They came, they saw, they dropped passes. Lots of them.
The receiving corps which represented the Cleveland Browns’ passing game in 2011 was essentially the Island of Misfit Toys. A pair of second-round underperformers — one later released — were joined by a return man and a former running back who had not played football during the last year due to ineligibility issues. On the rare occasion when the team entered the red zone, a tight end who is allergic to blocking would motion into the slot. Even the reserve quarterback got in on the action; his lone, 21-yard catch would ultimately place him as the team leader in yards-per-reception.
Heading into the draft having avoided free agents as if they were bill collectors, the wide receiver position topped the team’s list of needs. The immediate and direct answer came in the form of Miami Hurricane speedster Travis Benjamin, a player who the team feels they have intimate knowledge of due to his time spent with Mark Whipple when the current Browns quarterbacks coach was the Hurricanes offensive coordinator. The book on Benjamin: Small hands, small frame, killer dreads, and was once clocked having a 4.26-second 40-yard dash. Devin Hester’s Pro Day 40-time, for comparison purposes, was 4.33 seconds. Given size and stature, Benjamin was quickly compared to a former Heckert draft selection in Philadelphia’s DeSean Jackson. That said, while the Browns’ stable of receivers received an injection of speed, the position was easily one of the most ignored when it came to this past weekend’s festivities.
Or was it?
Understanding that the team’s passing game left a lot to be desired, it appears that the Browns front office decided to indirectly attack their aerial weakness, addressing it from the inside out. A top-flight running back to keep defenses honest was only the start. From there, Tom Heckert opted to add a strong-armed, red-headed yet accurate quarterback in Brandon Weeden. Finishing the line of scrimmage sandwich, Heckert set his sites on protection for the 28-year-old, adding the top right tackle in the draft (Mitchell Schwartz) as well as a bruising guard in Colorado’s Ryan Miller. Coupling all of this with another year of experience, and the Browns feel that their receivers will improve due to the time they’ll have to run their routes coupled with the arm from which the ball will be delivered.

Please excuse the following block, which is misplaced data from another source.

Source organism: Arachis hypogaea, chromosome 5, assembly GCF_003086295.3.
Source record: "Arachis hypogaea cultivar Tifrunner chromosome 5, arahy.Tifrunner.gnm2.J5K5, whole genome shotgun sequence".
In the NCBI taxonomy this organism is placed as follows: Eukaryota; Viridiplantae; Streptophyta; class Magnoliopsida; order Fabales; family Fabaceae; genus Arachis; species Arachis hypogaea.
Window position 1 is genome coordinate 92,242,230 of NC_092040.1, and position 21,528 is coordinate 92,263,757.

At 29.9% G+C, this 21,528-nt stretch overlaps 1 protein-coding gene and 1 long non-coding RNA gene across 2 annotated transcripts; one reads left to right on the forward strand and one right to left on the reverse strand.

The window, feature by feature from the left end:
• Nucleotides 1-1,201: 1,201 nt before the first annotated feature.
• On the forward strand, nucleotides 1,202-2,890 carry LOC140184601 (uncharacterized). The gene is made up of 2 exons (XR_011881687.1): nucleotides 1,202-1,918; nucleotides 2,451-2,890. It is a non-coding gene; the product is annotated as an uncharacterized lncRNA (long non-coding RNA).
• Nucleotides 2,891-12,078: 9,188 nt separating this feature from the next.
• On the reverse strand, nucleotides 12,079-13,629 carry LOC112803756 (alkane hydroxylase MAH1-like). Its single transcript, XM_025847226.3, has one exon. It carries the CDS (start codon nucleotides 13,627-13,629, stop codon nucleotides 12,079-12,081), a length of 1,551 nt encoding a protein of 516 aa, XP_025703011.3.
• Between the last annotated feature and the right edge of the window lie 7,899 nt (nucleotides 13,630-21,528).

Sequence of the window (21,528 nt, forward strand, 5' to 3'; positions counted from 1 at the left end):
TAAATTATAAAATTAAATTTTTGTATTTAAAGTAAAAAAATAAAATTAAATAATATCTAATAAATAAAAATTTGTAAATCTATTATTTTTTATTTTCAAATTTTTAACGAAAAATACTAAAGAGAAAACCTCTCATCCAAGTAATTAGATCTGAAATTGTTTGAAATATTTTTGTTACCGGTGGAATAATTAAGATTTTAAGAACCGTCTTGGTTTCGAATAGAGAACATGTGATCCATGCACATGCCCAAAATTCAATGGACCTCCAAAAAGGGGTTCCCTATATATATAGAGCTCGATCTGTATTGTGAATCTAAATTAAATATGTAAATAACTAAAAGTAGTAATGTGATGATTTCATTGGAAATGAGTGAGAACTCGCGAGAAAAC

“An outstanding quarterback brings synergy to the whole team,” said head coach Pat Shurmur this past weekend. “Just like the addition of a running back helps the quarterback, a quarterback who throws the ball accurately and on time, makes the receivers looks good.
“When the quarterback has a little bit more time to throw it, because the line is doing their job, it makes everything look good. I think that it is all connected, I really do. I think that it is hard on offense to talk about one specifically not connected to the other. I do know this, when you have outstanding quarterback play, all the players on offense and all of the people in this room, we all look good.”
Last season’s top target was a rookie in Greg Little, getting 121 looks from Colt McCoy and Seneca Wallace. Of those 121, only 61 were hauled in for receptions. Little’s drop total in 2011 is well documented as the former Tar Heel was second in the NFL having 12 balls hit the ground on his watch. As that excruciating as that number is, it’s nothing compared to the other 48 targets which were neither caught nor dropped; targets that were anything but on-target.
Mike Holmgren was not about to make excuses on Saturday, stating that the receivers have to catch the ball. At times last season, Holmgren felt that Otto Graham could have been under center and things would have still been bleak. Drive killing drops leading to eventual three-and-outs or the giant pendulum that swings from momentum-building first down to a deflating third-and-long. Yet, as bad as some of Little’s drops were, they paled in comparison to the pass attempts that sailed over his head, skipped three feet in front of his cleats, or were thrown three-to-five yards behind him.
“The [receivers] will be better, for a lot of reasons,” said Holmgren. “That’s why no one is in a panic about how the draft went as far as how our receivers went. We will not drop the ball like we dropped it last year. We will have a running game to go with our passing game. Those things by themselves it will be better.”
Sure, receivers can make a quarterback look good, but in today’s NFL, it’s the quarterback who typically wins the chicken-egg debate. If not for Drew Brees, the Saints would not have had two 1,000-yard receivers and four players with at least seven touchdown receptions. If not for Peyton Manning, Pierre Garcon would not have a shiny new five-year, $42.5 million dollar contract.
Heading into this off-season, the everlasting debate was if the issue in 2011 was Colt McCoy or his relative lack of weapons at the offensive skill positions. The only way to find out the answer was to add weaponry and let the result unfold. Instead, the front office drew their own conclusions and acted upon it knowing that the hour glass was quickly losing sand.
We will soon find out if Brandon Weeden is not only an upgrade at quarterback, but a miracle worker with this current cabal of receivers.